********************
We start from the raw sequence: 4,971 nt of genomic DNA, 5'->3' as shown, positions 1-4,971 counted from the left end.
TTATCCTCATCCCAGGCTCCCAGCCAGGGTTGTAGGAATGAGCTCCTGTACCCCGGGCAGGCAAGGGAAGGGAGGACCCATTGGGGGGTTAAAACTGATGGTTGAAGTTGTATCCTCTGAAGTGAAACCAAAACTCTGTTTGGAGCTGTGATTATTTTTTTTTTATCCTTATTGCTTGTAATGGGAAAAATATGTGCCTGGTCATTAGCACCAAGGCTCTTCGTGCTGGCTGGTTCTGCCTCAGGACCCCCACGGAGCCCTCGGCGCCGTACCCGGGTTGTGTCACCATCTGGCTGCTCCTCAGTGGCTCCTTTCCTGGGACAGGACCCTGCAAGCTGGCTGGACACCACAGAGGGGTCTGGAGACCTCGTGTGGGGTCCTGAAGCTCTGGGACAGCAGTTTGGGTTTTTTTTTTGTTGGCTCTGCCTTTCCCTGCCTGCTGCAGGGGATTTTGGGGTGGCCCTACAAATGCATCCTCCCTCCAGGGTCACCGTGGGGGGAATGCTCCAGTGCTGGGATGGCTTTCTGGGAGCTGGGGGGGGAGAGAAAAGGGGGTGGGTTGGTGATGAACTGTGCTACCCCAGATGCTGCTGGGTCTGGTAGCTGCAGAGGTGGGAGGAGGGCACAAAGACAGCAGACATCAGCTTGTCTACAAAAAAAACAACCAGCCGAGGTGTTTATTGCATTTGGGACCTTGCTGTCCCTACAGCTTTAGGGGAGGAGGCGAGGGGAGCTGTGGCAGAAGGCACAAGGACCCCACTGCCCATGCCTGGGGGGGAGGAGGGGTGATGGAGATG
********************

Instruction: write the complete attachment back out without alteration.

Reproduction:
We start from the raw sequence: 4,971 nt of genomic DNA, 5'->3' as shown, positions 1-4,971 counted from the left end.
TTATCCTCATCCCAGGCTCCCAGCCAGGGTTGTAGGAATGAGCTCCTGTACCCCGGGCAGGCAAGGGAAGGGAGGACCCATTGGGGGGTTAAAACTGATGGTTGAAGTTGTATCCTCTGAAGTGAAACCAAAACTCTGTTTGGAGCTGTGATTATTTTTTTTTTATCCTTATTGCTTGTAATGGGAAAAATATGTGCCTGGTCATTAGCACCAAGGCTCTTCGTGCTGGCTGGTTCTGCCTCAGGACCCCCACGGAGCCCTCGGCGCCGTACCCGGGTTGTGTCACCATCTGGCTGCTCCTCAGTGGCTCCTTTCCTGGGACAGGACCCTGCAAGCTGGCTGGACACCACAGAGGGGTCTGGAGACCTCGTGTGGGGTCCTGAAGCTCTGGGACAGCAGTTTGGGTTTTTTTTTTGTTGGCTCTGCCTTTCCCTGCCTGCTGCAGGGGATTTTGGGGTGGCCCTACAAATGCATCCTCCCTCCAGGGTCACCGTGGGGGGAATGCTCCAGTGCTGGGATGGCTTTCTGGGAGCTGGGGGGGGAGAGAAAAGGGGGTGGGTTGGTGATGAACTGTGCTACCCCAGATGCTGCTGGGTCTGGTAGCTGCAGAGGTGGGAGGAGGGCACAAAGACAGCAGACATCAGCTTGTCTACAAAAAAAACAACCAGCCGAGGTGTTTATTGCATTTGGGACCTTGCTGTCCCTACAGCTTTAGGGGAGGAGGCGAGGGGAGCTGTGGCAGAAGGCACAAGGACCCCACTGCCCATGCCTGGGGGGGAGGAGGGGTGATGGAGATG